3 or more                                                                    Very high
risk factors   Moderate       High added     High added      High added      added risk
or TOD or      added risk        risk           risk            risk
diabetes
ACC            High added     Very high      Very high       Very high       Very high
                  risk        added risk     added risk      added risk      added risk

                                                       J Hypertension 2003; 21: 1011-1053.
WHO CVD-RISK MANAGEMENT PACKAGE FOR
   LOW-MEDIUM RESOURCE SETTINGS
                                            STRATIFY RISK

                                                                                HIGH/VERY
                    LOW                                 MEDIUM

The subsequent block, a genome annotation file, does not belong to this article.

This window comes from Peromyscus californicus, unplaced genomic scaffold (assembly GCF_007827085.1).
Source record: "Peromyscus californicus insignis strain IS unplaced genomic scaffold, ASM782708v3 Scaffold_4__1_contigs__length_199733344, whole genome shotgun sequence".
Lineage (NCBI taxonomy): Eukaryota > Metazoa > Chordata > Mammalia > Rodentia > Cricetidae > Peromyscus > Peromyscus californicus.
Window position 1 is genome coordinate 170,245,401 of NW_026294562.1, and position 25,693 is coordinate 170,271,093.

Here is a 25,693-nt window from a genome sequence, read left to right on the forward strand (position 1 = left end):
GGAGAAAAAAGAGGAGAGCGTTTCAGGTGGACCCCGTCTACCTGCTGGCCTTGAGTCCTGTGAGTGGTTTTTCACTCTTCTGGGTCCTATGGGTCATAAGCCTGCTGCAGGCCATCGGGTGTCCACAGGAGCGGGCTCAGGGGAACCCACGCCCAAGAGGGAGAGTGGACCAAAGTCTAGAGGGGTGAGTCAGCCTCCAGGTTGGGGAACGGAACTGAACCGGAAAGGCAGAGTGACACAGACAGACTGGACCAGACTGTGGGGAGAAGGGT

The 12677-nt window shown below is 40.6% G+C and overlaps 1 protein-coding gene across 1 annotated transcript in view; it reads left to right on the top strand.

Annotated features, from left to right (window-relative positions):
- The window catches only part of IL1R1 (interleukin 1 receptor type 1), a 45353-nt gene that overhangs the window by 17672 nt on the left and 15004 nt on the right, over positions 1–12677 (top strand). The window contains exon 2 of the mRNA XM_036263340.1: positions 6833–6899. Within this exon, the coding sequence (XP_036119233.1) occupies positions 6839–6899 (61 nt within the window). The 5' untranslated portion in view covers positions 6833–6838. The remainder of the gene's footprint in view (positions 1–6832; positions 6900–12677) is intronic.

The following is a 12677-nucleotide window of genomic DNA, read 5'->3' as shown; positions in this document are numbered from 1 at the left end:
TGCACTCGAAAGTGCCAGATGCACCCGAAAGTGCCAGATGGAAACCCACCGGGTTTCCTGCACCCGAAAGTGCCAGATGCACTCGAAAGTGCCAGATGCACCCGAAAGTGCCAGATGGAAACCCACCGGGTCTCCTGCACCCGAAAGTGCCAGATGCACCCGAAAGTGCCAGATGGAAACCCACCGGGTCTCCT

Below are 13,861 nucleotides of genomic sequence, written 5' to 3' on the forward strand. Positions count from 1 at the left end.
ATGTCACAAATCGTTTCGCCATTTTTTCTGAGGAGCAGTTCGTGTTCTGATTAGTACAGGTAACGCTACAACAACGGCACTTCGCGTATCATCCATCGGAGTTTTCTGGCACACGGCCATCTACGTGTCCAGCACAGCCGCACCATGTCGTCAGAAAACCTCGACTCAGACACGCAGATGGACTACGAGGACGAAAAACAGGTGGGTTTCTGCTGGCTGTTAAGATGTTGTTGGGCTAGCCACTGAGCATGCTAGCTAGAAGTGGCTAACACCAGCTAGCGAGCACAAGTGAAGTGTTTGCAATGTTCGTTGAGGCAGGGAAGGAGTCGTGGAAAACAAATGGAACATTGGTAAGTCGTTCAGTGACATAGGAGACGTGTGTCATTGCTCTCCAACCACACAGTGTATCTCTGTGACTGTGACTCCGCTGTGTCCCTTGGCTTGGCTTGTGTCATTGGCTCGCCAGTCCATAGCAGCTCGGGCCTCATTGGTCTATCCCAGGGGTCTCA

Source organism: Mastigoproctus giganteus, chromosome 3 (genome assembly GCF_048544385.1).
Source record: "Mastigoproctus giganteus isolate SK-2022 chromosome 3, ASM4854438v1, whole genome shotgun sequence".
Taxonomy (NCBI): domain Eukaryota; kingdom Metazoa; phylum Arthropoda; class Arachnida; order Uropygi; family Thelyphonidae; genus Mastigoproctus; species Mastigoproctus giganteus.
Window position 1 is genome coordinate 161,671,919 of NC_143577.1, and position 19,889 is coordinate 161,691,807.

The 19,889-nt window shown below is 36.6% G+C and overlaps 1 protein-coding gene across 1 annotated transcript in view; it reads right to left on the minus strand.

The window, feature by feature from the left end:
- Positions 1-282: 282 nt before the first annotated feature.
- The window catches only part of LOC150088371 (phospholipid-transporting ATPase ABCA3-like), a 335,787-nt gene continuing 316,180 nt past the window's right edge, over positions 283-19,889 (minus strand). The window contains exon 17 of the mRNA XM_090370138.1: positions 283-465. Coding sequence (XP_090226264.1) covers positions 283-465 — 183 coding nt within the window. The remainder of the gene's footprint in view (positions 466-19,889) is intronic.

HIGH

                       LIFESTYLE MODIFICATION AS APPROPRIATE

              Monitor BP and                           Monitor BP and
          Other RF for 6-12 months                 Other RF for 3-6 months



       SBP > 150           SBP < 150         SBP < 140             SBP > 140
      Or DBP > 95         Or DBP < 95       Or DBP < 90           Or DBP > 90




                                     Continue to
                                       monitor

                                                                                BEGIN DRUG
                                                                                TREATMENT



WHO, Geneva 2002
       Metabolic syndrome
• More important new section
• Using the proposed new International
  Diabetes Federation guideline.
• www.idf.org